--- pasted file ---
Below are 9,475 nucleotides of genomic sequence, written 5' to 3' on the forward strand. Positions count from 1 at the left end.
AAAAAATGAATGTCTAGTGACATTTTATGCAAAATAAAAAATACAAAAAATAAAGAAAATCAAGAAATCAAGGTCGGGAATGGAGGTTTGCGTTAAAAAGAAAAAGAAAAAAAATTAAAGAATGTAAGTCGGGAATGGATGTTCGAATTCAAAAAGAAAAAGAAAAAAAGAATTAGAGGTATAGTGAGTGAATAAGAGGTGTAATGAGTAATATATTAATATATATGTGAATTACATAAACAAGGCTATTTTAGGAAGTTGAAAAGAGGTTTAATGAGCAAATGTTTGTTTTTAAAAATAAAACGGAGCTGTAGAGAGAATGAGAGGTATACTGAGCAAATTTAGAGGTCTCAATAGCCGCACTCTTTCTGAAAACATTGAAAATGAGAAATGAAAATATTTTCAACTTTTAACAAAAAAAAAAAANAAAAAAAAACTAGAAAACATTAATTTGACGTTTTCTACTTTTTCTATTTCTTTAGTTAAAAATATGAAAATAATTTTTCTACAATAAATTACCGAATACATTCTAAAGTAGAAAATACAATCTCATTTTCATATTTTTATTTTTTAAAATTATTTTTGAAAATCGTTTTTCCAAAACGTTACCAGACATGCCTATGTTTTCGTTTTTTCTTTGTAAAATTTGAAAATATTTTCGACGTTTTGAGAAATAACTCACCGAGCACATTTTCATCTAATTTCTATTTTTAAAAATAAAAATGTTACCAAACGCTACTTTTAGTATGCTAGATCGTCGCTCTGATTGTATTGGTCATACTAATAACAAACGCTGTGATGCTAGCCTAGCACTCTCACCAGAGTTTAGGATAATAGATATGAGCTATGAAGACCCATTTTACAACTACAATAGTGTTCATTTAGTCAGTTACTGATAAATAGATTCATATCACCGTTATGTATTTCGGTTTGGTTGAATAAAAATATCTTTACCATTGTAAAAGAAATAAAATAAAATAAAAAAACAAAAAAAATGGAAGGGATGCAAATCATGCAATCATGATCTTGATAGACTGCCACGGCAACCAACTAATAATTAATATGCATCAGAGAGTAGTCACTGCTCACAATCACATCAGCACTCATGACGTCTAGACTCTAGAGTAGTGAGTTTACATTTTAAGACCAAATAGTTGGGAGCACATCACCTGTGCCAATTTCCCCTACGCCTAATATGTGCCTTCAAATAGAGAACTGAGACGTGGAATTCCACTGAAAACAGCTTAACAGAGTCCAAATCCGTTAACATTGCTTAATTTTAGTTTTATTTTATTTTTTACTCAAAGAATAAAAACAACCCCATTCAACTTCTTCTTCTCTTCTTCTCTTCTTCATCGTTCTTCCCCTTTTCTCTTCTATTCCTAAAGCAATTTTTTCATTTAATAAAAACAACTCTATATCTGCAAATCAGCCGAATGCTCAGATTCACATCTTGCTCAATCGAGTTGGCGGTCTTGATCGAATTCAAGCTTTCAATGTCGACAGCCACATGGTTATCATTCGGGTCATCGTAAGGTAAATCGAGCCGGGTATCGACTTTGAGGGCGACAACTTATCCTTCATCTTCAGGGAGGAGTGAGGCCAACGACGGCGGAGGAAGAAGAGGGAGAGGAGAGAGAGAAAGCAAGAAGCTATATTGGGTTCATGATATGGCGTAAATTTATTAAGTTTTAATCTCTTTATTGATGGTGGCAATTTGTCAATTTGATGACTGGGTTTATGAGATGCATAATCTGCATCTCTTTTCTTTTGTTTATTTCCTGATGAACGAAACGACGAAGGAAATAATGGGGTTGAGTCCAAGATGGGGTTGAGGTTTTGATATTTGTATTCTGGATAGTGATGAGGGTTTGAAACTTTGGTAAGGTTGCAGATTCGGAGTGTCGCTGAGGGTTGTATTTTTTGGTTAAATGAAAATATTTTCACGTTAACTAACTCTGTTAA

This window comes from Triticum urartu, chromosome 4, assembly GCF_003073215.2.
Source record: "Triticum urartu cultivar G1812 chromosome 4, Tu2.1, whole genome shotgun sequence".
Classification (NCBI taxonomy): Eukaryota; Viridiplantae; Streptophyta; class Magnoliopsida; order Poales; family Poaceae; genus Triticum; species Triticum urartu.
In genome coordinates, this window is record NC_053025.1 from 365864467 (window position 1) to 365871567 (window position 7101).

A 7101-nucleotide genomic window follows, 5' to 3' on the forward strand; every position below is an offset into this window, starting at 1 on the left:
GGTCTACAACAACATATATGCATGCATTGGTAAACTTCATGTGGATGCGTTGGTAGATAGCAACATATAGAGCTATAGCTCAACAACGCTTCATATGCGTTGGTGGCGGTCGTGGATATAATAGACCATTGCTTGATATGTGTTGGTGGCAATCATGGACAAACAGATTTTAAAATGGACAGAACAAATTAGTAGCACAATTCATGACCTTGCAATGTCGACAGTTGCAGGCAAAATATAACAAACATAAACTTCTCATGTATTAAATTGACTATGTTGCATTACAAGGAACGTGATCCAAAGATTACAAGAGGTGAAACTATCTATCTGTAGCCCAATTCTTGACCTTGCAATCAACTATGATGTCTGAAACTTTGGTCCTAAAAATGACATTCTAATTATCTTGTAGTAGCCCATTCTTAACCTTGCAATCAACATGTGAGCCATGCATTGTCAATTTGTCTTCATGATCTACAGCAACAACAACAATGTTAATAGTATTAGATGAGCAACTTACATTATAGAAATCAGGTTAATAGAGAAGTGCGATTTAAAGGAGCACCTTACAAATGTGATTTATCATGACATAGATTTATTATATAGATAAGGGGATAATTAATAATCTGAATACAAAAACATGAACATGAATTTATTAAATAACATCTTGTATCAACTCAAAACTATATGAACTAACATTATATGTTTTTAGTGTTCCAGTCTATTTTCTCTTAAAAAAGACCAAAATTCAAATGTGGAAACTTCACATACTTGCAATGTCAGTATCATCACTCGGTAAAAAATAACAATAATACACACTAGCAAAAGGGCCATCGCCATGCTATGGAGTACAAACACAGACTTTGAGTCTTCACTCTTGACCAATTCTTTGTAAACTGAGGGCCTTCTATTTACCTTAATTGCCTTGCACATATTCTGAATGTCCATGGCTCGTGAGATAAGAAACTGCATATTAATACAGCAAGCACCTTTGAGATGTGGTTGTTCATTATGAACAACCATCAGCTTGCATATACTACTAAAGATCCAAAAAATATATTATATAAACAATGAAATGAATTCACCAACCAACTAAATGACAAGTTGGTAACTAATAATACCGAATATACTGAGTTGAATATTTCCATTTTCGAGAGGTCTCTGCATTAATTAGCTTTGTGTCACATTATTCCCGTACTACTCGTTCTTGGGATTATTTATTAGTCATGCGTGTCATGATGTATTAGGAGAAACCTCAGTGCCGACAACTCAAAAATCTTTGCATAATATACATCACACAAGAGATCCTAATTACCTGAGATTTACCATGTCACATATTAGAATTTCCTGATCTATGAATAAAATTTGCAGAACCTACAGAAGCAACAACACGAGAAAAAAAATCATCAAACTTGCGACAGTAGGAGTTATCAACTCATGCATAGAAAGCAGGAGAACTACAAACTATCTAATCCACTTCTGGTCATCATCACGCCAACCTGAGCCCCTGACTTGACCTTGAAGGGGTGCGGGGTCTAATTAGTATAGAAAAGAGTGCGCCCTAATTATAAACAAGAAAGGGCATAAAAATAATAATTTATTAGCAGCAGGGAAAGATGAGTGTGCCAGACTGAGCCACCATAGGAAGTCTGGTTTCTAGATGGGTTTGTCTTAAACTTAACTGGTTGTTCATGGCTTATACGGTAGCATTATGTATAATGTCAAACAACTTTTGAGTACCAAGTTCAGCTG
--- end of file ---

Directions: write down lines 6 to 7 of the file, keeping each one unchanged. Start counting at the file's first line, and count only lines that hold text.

In genome coordinates, this window is record NC_053025.1 from 365864467 (window position 1) to 365871567 (window position 7101).

A 7101-nucleotide genomic window follows, 5' to 3' on the forward strand; every position below is an offset into this window, starting at 1 on the left: